And I will reiterate again, that their ISO score is weighted toward the base ISO, and not at more moderate levels
Completely wrong, please review their method for ISO score. The dynamic range and color depth scores use base ISO. The ISO score is the highest ISO that meets a number of image quality criteria (the highest for which a certain noise level and dynamic range are maintained)
And then there's the downsampling to 8 megapixels...certainly that helps the D800...a ton! It's also a meaningless method of scoring noise.
Also not true. Normalizing to a common resolution is completely sensible unless you're always viewing 100% crops. The typical use case is to ultimately print images at the same size or otherwise rescale the image to the same size. To do otherwise is a "pixel peeping" approach. They have "screen DR" so that you can also see the per-pixel results, but these are not as meaningful.
If it scores less than 10 points behind the D800E, then in reality, it's actually 10 points ahead..
I don't think so -- perhaps you can show us your industry leading benchmark that demonstrates this.
.and why give the 800E one more point just for not having an anti aliasing filter? The sensors are THE SAME...
The anti-aliasing filter obviously has some impact on noise properties of the image. You wouldn't expect an enormous difference but then the test doesn't show an enormous distance so I don't really understand this complaint.
If average people like me can predict the outcome of a test, 6 months or more before the product is even announced in the public domain, while it is still a rumor...then you have to admit, it does smack of favoritism and intentionally skewed test results.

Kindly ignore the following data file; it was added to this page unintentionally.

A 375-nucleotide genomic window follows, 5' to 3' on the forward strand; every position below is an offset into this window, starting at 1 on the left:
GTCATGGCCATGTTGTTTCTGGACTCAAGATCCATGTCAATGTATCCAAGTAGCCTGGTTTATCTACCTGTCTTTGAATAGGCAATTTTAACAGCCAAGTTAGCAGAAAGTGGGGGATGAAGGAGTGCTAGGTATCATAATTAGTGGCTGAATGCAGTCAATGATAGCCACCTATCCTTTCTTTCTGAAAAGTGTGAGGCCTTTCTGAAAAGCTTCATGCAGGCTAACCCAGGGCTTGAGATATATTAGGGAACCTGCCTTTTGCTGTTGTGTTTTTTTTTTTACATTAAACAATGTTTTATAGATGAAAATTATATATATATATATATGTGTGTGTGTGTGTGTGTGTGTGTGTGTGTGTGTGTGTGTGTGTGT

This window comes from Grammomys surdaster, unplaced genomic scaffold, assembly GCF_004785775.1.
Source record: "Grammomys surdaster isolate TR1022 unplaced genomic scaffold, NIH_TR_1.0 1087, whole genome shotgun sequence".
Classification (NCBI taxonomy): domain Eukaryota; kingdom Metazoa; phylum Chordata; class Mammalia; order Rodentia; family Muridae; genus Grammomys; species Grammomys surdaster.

Maybe it just means that average people can predict how well the next sensor from each major manufacturer will perform. Given the relatively slow trajectory in sensor improvements, today's performance is a pretty good predictor of tomorrow's performance.
I mean, the little Nikon D5200 scores 2 points better than the 1Dx...GET F***ING REAL...
Canon's low ISO noise hurts them because the aggregate score is heavily weighted towards low ISO performance. The 1DX has substantially better high ISO performance but that is not the only factor the overall score takes into account. The 1DX also has a number of features that are important to serious photographers, but these don't enter into the test either.
That's like saying a Prius scores higher than a Ferrari 458 because it gets better gas mileage,
Well, what do you mean by "scores higher" ? Trying to assign a single numerical "score" to something complex is always a difficult task. Here's one -- should a Mazda Miata score "better" or "worse" than a Honda accord ?
The reason they do report a single aggregate score is that many users do not want to dig deeper. But for those who are, they publish all the underlying measurements.
or because the driver tends to obey the speed limit more closely. The test is just wrong, skewed to portray a "truth" that is too narrow in its scope to have the meaning that many think it does.
The test is just fine. You are confusing the test with the score. You may disagree with the way the factors are aggregated, but they do provide their measurements for you so that you can get the most out of their tests even if you don't agree with the weighting scheme (or if you want to understand why the results came out the way they did).
The notion that the test is intentionally biased in favor of Nikon is just silly. DxO devised their test score and methods before Canons struggles with low ISO performance became the elephant in the room.